Pete Carroll Surprised by Sanctions

Let me get this out there. Right now everyone is suspicious, and rightfully so, of Carroll. That he somehow knew the outcome of the investigation some eight months before the sanctions committee even knew it themselves, and pre-planned to abandon the sinking vessel.

Sure. Hold on to that if it makes you feel warm and fuzzy. But it’s likely not the truth.

Was Carrol aware that something was going down? Of course. As were you and I or anyone else that can read, since Yahoo sports first broke the story in April of 2006. Truth is this is a systemic problem in college athletics. Truth is Carroll was planning on going back to the NFL when the right job with the right team and the right people and the right amount of control would land at his feet. And it happened.

If you want to blame Carroll for his loosey-goosey open door policy or his care free style of coaching, go ahead and do it. But remember, that’s exactly what you loved about the guy. And more importantly that’s what the players loved about him. That drew the recruits. That’s how he reeled them in before he taught them to be champions. And they were.

Seven consecutive conference championships. Two National Championships. Three Heisman Trophy winners.

Do you remember the Hackett years? If there had been no Pete Carroll the sanctions would be less severe, because there would likely be no championships or meaningful post-season bowl games to lose. And it’s highly likely USC football program would be in the same, if not a worse spot than they are now.

Pete Carroll built a brand here at USC. He restored it to greatness. He presided over one of the best programs in College football history. Quit crying that he jumped ship on you. He didn’t. But you all seem to be jumping ship on him pretty fast.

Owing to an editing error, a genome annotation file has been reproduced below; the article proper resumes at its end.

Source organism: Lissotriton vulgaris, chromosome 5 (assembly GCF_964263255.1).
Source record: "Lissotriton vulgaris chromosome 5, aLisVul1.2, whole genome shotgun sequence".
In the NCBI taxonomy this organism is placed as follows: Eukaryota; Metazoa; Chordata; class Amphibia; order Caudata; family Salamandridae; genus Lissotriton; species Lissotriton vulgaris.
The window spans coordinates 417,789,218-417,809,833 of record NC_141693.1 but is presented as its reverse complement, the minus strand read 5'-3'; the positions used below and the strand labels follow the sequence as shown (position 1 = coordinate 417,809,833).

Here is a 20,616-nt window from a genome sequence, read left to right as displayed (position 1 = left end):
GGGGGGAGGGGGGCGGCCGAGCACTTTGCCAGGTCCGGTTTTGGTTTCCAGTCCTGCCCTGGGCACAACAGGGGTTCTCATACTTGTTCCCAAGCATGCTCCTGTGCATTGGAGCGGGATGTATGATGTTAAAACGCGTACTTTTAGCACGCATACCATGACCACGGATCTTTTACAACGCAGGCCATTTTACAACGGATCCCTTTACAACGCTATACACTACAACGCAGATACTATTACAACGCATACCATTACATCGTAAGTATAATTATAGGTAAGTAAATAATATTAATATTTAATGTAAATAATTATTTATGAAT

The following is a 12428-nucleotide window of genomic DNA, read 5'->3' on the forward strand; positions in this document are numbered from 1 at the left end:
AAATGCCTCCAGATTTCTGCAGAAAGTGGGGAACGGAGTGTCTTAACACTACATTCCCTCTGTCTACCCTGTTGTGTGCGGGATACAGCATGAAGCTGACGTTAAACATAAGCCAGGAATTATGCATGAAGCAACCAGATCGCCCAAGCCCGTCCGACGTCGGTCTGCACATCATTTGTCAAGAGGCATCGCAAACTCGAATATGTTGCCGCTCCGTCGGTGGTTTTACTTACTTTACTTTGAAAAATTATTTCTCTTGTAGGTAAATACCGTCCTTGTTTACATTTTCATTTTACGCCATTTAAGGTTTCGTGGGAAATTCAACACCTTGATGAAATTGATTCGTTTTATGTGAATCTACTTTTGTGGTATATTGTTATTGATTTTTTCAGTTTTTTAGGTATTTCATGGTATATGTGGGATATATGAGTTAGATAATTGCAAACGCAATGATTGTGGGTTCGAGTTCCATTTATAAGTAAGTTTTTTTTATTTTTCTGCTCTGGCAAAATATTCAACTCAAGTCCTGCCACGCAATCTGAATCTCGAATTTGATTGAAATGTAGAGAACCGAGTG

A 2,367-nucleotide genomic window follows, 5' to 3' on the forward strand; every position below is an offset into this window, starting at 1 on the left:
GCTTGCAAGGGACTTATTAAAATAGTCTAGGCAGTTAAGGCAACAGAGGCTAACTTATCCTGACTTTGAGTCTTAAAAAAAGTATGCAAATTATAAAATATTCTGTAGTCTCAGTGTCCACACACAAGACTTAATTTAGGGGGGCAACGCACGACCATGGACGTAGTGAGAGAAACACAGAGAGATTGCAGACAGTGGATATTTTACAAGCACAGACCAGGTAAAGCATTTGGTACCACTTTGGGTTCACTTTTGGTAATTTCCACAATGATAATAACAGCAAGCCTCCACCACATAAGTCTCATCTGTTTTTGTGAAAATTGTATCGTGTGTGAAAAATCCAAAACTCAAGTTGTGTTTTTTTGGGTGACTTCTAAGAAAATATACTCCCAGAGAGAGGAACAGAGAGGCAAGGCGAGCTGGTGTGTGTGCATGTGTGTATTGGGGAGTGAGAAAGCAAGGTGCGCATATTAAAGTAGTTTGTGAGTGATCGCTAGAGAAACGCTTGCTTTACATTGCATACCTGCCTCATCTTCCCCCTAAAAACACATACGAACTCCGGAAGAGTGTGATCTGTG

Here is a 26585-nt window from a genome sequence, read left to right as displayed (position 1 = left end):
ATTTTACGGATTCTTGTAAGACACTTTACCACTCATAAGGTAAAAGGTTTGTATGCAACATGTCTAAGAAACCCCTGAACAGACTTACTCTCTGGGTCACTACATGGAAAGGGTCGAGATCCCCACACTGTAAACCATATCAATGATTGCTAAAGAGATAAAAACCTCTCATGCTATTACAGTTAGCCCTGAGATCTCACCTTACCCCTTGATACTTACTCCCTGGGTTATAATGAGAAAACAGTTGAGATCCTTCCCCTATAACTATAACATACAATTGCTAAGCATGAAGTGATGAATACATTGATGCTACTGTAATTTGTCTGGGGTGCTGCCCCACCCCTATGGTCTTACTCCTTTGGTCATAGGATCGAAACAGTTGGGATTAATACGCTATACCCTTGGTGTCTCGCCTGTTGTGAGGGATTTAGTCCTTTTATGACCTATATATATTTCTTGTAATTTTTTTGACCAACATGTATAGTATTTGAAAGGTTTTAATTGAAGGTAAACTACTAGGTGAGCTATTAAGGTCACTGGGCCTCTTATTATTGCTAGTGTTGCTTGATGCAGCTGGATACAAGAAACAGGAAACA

Did he have a part in bringing about these sanctions? Yes, in that the one who is supposed to be in control is always blamed for the things he has little or no control over. Could he have done better? Yes. Could the Athletic Department have implemented better supervision? Yes.

All I’m saying is compartmentalize your emotions. Give Carroll the blame the man is due. No more, no less. But for god sakes, give him credit where you know it’s due.


0 thoughts on “Pete Carroll Surprised by Sanctions

  1. Thanks for showing sense and an appreciation for what Carroll did for USC. Too many people want to tear a man down for a handful of wrongs as though they undo all that was done right.

    And the NCAA has zero respect for the sanctity of sports. Sports is one of the few activities in this world where the outcome is decided on a field where athletes compete against each other and victory is not nebulous, but absolute. Even blown calls are on the field, and not off.

    This type of Orwellian revisionist history practiced by the NCAA has no place in America. It has no place in sports. I don’t understand it. The only way victories should be taken away is if you can absolutely prove that actions done off the field had a dramatic effect on what occurred on the field. If you can’t prove beyond a doubt that that is the case, alter no history. Give the credit where it is due. And punish with future limitations on competition, not by revising history.

    And this is one Seattle Seahawks fan that already loves Pete Carroll as my head coach. The guy is a ball of energy and about as likeable a man on camera as they come. He exudes confidence and is very charismatic. I hope he can do for Seattle what he did for USC. I’d love nothing more than a decade of dominating football.

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